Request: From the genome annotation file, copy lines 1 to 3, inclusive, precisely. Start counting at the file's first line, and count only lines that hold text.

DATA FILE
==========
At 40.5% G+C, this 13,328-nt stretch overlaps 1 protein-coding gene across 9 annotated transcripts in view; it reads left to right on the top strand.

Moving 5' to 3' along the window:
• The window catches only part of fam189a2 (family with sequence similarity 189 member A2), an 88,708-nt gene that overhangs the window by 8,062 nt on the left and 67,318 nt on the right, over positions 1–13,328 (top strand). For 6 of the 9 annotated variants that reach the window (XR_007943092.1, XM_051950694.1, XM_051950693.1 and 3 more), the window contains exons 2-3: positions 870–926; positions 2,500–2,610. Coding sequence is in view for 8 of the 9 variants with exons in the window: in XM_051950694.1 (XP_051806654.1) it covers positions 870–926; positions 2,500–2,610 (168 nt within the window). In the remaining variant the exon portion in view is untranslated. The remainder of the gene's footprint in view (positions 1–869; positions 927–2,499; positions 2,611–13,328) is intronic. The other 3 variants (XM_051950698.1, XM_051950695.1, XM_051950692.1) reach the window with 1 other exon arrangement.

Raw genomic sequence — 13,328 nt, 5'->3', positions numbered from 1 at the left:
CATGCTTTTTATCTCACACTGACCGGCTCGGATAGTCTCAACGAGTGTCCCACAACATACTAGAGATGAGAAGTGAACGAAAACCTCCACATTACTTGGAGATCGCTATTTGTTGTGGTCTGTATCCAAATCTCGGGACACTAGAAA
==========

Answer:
At 40.5% G+C, this 13,328-nt stretch overlaps 1 protein-coding gene across 9 annotated transcripts in view; it reads left to right on the top strand.

Moving 5' to 3' along the window:
• The window catches only part of fam189a2 (family with sequence similarity 189 member A2), an 88,708-nt gene that overhangs the window by 8,062 nt on the left and 67,318 nt on the right, over positions 1–13,328 (top strand). For 6 of the 9 annotated variants that reach the window (XR_007943092.1, XM_051950694.1, XM_051950693.1 and 3 more), the window contains exons 2-3: positions 870–926; positions 2,500–2,610. Coding sequence is in view for 8 of the 9 variants with exons in the window: in XM_051950694.1 (XP_051806654.1) it covers positions 870–926; positions 2,500–2,610 (168 nt within the window). In the remaining variant the exon portion in view is untranslated. The remainder of the gene's footprint in view (positions 1–869; positions 927–2,499; positions 2,611–13,328) is intronic. The other 3 variants (XM_051950698.1, XM_051950695.1, XM_051950692.1) reach the window with 1 other exon arrangement.